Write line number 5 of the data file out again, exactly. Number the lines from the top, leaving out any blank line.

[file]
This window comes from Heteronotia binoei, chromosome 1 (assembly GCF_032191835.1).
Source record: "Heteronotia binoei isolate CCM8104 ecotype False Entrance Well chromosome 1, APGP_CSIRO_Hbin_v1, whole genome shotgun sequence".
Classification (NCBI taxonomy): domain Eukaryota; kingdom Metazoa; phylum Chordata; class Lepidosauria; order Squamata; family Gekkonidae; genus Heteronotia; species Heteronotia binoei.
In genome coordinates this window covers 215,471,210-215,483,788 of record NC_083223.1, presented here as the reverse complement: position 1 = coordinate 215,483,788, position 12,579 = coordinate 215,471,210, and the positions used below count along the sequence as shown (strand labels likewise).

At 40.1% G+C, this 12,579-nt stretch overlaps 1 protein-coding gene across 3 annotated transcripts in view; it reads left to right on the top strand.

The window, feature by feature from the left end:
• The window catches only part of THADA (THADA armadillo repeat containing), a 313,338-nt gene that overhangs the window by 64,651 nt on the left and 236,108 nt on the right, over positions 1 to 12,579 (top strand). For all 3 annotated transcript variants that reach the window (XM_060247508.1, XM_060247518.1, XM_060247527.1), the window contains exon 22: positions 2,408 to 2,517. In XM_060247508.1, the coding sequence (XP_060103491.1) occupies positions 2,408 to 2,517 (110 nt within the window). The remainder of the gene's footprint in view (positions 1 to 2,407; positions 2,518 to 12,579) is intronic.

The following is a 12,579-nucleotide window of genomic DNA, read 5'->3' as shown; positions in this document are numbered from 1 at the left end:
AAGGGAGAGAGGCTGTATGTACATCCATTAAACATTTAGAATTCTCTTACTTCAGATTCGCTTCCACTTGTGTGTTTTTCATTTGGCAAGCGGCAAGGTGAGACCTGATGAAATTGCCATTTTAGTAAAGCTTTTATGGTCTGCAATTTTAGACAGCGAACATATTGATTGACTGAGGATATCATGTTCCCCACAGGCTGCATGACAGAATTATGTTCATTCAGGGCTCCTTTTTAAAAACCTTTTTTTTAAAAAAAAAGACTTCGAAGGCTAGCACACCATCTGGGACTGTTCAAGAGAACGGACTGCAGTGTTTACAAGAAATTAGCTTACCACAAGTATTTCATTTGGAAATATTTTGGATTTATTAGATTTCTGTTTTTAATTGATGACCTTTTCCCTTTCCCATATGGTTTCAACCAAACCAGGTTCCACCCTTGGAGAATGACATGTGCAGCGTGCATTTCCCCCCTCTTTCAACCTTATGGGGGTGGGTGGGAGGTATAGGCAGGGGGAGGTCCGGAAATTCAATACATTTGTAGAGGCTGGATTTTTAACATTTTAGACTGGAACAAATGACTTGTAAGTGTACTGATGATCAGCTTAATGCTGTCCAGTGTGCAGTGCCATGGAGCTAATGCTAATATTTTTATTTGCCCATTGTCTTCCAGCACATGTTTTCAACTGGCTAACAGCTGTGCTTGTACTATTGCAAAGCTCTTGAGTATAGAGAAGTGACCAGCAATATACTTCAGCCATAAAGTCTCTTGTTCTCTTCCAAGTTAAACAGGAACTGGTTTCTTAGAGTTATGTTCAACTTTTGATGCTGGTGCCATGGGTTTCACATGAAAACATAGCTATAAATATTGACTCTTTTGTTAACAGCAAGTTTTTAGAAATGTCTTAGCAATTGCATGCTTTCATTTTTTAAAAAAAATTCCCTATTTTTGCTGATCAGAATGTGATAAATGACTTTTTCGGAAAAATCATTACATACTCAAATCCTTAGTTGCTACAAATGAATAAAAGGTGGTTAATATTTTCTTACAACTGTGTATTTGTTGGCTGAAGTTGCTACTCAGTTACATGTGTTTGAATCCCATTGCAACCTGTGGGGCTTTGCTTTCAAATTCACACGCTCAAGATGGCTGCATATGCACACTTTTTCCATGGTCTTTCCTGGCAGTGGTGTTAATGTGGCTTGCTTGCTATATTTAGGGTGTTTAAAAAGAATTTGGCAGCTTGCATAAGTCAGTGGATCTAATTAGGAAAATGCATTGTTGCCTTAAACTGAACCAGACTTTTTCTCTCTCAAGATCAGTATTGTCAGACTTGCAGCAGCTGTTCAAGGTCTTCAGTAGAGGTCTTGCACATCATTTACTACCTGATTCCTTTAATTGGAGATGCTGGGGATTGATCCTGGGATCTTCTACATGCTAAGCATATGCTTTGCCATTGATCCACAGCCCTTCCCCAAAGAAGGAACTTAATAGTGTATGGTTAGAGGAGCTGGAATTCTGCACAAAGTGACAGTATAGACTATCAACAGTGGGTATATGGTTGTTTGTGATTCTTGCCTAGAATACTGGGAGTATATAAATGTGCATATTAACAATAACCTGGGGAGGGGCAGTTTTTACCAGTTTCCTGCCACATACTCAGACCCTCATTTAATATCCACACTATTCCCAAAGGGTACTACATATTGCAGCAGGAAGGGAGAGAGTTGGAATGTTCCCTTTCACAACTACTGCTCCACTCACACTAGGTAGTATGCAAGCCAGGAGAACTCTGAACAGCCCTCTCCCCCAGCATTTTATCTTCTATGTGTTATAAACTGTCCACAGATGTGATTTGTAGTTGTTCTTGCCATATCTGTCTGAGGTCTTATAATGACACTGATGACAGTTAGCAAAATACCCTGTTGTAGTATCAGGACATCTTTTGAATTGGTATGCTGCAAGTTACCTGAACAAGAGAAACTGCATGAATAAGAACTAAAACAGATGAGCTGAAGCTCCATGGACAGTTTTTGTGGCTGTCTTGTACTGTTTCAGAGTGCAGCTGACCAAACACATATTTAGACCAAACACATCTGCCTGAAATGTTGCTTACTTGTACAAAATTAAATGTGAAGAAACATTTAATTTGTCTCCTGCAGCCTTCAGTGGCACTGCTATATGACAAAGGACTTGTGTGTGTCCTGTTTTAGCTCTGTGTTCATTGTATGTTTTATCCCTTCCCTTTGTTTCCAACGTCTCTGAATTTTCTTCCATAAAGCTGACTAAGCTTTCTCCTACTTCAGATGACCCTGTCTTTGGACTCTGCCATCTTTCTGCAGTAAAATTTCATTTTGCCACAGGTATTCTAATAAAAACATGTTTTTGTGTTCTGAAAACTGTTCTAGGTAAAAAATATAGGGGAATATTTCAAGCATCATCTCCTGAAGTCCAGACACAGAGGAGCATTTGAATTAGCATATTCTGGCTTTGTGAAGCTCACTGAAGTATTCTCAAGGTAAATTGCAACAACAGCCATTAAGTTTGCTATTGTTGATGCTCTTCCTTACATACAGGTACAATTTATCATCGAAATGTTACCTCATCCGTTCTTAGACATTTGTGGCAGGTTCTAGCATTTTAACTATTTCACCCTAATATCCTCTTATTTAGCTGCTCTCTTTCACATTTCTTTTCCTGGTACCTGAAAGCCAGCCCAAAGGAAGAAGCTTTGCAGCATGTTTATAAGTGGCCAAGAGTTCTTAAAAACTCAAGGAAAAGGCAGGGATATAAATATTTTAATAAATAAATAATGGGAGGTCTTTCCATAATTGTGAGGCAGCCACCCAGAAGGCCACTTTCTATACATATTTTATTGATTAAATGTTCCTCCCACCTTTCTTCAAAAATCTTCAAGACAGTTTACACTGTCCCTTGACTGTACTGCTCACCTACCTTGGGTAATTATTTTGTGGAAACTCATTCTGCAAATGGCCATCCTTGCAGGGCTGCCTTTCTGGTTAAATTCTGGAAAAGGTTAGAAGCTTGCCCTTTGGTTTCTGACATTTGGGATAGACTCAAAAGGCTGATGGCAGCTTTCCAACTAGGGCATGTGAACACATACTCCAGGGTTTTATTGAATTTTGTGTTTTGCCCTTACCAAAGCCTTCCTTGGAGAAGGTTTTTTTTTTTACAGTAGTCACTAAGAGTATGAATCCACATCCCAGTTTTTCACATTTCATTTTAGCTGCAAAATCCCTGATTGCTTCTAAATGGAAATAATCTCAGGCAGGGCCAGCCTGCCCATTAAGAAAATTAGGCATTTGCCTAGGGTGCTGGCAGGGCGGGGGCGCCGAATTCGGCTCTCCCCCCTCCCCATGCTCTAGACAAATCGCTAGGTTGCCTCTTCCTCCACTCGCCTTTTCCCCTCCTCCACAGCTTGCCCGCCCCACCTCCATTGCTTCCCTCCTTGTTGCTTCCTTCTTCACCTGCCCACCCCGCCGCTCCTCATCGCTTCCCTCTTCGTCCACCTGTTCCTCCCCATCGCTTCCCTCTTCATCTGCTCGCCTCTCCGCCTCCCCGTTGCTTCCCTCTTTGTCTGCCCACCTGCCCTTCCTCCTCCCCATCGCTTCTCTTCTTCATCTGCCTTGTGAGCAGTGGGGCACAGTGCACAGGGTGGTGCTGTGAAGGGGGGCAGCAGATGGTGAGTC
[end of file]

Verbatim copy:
At 40.1% G+C, this 12,579-nt stretch overlaps 1 protein-coding gene across 3 annotated transcripts in view; it reads left to right on the top strand.